Mental Health During Pregnancy and the First Year
Pregnancy and the first year after giving birth (together the perinatal period) are a time of huge changes.
Some feelings of worry and anxiety are common during pregnancy. But if you are feeling extreme worry, sadness, anxiety or depression, there may be something more serious going on.
Pregnancy-related depression and anxiety is the most common complication during pregnancy.
The Birth Squad: Support Groups
Experiencing emotional distress during pregnancy or after the birth of a baby is extremely common. It can make you feel sad, stressed out, worried, and wonder if things will ever get better or if anyone else understands.
However, help and support are available.
The Colorado Chapter of Postpartum Support International (PSI) is excited to announce a new initiative: The Birth Squad. PSI offers two types of support groups in the Denver area, including spaces for Black and Latinx moms and birthing people in English and Spanish. Babies are welcome at both groups.
Check out the support group schedule here.
Ready to get started? Schedule a quick call with The Birth Squad in English or Spanish.
The resources listed below offer support for perinatal mental health in Jefferson County:
Rocky Mountain Crisis Partners
Call 844-493-TALK (8255) to connect to the Colorado Crisis Services Walk-in Center at Jefferson Center for Mental Health.
Emergency Services Location: 12055 W 2nd Place Lakewood, CO 80228
Foothills Behavioral Health Partners
Resources and services for individuals with Medicaid in and around Boulder, Broomfield, Jefferson, Gilpin, and Clear Creek Counties. Services may include individual and group therapy, case management, and referrals. Check the website or call 1-866-245-1959 for more details.
Jefferson Center for Mental Health
Individual clinical therapy treatment for people suffering from pregnancy-related mental health challenges, including partners. Jefferson Center also offers a full range of services and resources to support the mental health of children, youth and families.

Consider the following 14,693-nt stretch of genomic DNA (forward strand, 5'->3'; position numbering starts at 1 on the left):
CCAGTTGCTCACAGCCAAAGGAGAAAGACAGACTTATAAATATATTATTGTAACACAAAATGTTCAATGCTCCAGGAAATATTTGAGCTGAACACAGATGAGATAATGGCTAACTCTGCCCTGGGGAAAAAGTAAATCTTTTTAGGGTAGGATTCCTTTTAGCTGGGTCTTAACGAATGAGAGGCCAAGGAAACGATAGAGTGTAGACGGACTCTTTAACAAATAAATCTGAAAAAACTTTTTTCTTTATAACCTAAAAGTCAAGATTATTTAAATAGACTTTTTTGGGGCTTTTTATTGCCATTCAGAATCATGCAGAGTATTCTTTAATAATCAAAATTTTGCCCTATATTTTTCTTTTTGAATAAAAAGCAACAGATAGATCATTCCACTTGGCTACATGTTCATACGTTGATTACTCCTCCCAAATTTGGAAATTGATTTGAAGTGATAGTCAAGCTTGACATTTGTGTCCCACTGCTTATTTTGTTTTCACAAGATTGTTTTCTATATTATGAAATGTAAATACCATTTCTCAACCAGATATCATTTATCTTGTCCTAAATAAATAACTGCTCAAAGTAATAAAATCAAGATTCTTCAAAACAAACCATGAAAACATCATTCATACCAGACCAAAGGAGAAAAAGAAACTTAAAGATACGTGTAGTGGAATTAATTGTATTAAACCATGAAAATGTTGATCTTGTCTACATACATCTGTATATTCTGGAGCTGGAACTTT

Eligibility requirements: Health First Colorado (Medicaid); private insurance accepted; uninsured/indigent services available on sliding-scale
Contact number: 303-425-0300 (request Maternal Mental Health Services)
“Baby blues” and “postpartum depression” are often used to describe these conditions. But there are several forms of maternal mental health disorders that women may experience.
Up to 80 percent of women will experience baby blues — or feelings of worry and sadness in the days and weeks after they give birth.
Signs and symptoms of baby blues:
- Mood swings
- Often feeling sad and crying
- Feeling overwhelmed that you can’t do a good job caring for the baby
- Trouble sleeping, eating or making decisions
Baby blues usually go away without treatment one or two weeks after birth.
Learn more about symptoms of the baby blues here.
Up to 15% of women will develop anxiety during pregnancy or after childbirth. Some women experience anxiety alone, and sometimes they have anxiety and depression. Women experiencing severe anxiety and/or depression should be treated by a health care professional.
Signs and symptoms of pregnancy-related anxiety:
- Excessive worry
- Trouble sleeping or nightmares
- Fear of being alone with your baby
- Physical symptoms or panic attacks — muscle soreness, dizziness, nausea, chest pains, trouble breathing, sweating, shaking, heart racing, tingling in hands and feet
- Persistent, intrusive thoughts or mental images that you can’t get rid of
- Repetitive behaviors that are hard to control
- Lack of interest in the activities and/or people you used to love
Pregnancy-related anxiety is temporary and treatable with professional help. Learn more about anxiety during and after pregnancy here.